I actually enjoy this part. Yes you will, more often than not, be playing at some pub where nobody listens to your music and are busy drinking the night away. Hell, I say take the chance and get the drunks to have a good time. Some of them just might come back the next day to listen to what they heard the last night, but couldn't really get it. I think drunk people are the easiest to impress, they are open, mostly happy, without inhibitions and are the kind of people who will tell you over and over how your music is (good or bad). Understand that crowd popularity takes time to sink in and you need to work up that stage presence and tighten the performance to get it right.

If you're doing a stage gig (with or without other bands/artists), do not hesitate or hold back. Give it all you got and hopefully, you'll have someone out there actually listening.
Competitions
Music Band Performance
Scour the Internet for any competitions around your place or maybe even places you might try to influence. As long as people like music, there will be people making music and there will people trying to prove their worth in sounds. You will never run out of competitions, but you will run out of chances to impress. If you have entered say 15 rock-offs and won just one or two, it's time to head back to the studio and rework your music.
Competitions are the best way to know other bands or artists that are trying to surface. Knowing what you are includes a small part of knowing what the rest are. If you can get what they play, think of a way to get better than them and more importantly, better than what you are right now.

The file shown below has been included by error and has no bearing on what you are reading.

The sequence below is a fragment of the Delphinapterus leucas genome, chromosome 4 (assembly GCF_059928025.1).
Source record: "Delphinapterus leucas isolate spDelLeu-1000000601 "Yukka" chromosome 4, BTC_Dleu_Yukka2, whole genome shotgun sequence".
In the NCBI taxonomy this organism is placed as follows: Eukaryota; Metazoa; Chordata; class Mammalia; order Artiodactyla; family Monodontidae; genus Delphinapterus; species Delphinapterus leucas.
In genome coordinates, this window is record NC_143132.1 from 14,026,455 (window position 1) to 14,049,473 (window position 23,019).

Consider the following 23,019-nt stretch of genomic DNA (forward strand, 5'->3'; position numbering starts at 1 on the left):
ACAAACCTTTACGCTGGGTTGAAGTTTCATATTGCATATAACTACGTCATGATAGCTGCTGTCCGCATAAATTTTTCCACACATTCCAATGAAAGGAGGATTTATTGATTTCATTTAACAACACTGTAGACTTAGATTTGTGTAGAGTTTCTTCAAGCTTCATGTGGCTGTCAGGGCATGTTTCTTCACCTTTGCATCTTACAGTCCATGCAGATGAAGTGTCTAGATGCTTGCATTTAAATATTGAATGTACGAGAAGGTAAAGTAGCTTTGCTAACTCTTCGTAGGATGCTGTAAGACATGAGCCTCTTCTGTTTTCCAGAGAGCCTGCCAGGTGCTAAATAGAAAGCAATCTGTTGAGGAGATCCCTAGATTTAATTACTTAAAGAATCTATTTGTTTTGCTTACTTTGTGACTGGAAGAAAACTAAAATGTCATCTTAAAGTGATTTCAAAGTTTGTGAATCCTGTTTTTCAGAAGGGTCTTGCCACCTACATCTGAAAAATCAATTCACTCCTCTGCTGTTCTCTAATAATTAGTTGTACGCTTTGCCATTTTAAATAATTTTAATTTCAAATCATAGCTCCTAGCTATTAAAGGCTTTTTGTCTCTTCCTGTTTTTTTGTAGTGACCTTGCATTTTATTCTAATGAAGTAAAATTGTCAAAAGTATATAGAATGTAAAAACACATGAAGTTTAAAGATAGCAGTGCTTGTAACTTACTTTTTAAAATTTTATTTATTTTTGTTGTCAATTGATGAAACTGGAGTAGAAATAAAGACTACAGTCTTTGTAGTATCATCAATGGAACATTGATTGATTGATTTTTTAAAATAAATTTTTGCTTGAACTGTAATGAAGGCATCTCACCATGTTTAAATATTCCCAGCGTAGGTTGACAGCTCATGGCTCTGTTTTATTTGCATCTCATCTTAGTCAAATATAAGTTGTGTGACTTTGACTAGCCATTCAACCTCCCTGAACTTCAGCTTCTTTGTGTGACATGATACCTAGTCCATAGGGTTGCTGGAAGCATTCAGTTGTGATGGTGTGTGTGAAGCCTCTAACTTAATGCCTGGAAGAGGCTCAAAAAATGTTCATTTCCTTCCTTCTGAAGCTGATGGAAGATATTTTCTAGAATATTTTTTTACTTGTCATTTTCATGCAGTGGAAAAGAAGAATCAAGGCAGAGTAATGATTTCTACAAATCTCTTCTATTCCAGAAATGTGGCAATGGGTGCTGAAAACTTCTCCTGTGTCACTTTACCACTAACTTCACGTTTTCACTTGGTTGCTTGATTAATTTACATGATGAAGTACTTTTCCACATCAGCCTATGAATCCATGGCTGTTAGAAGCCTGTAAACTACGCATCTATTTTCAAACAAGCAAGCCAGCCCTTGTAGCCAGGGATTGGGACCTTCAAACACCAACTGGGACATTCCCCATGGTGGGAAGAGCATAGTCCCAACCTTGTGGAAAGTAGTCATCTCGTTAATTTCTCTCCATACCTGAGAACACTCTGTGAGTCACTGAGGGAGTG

Personal Image
The way you look is very important to the number of people you're going to impress. Start working out a little, you'll need the stamina to do stage shows anyway. More importantly, don't turn to drugs or alcohol. You may think it's cool or you may think it helps you make music; you're only kidding yourself. The only thing it's going to get you is negative publicity over your image, which removes all attention from your music.
Album Cover and Band Art
Musical Band - Album Cover
It is the visual equivalent of your music. It needs to be exactly what you want it to be, which is exactly what your music is meant to be. If you have trouble on this front, get a professional artist/ photographer to help design your cover or take cover photos.
The Internet
Use it right and you shall get noticed. Start a band website, link it to social networks like Facebook and Twitter. Keep updating it, always upload tracks that are different from each other. The same type of tracks go very far away from each other. Keep it attractive and keep it fresh, you need to impress every single hit you get.
You'll also come across websites that try to promote new bands and get people to listen to them. Find out where they are and try to get your music on their sites. But always make sure of the credentials first.
Whatever you do, at the end of the day, you're doing it because you want to make it big in music. Don't be disheartened if you don't catch a break or see someone else like you climbing up the ladder, your time will soon come. Just keep working on it and never look back.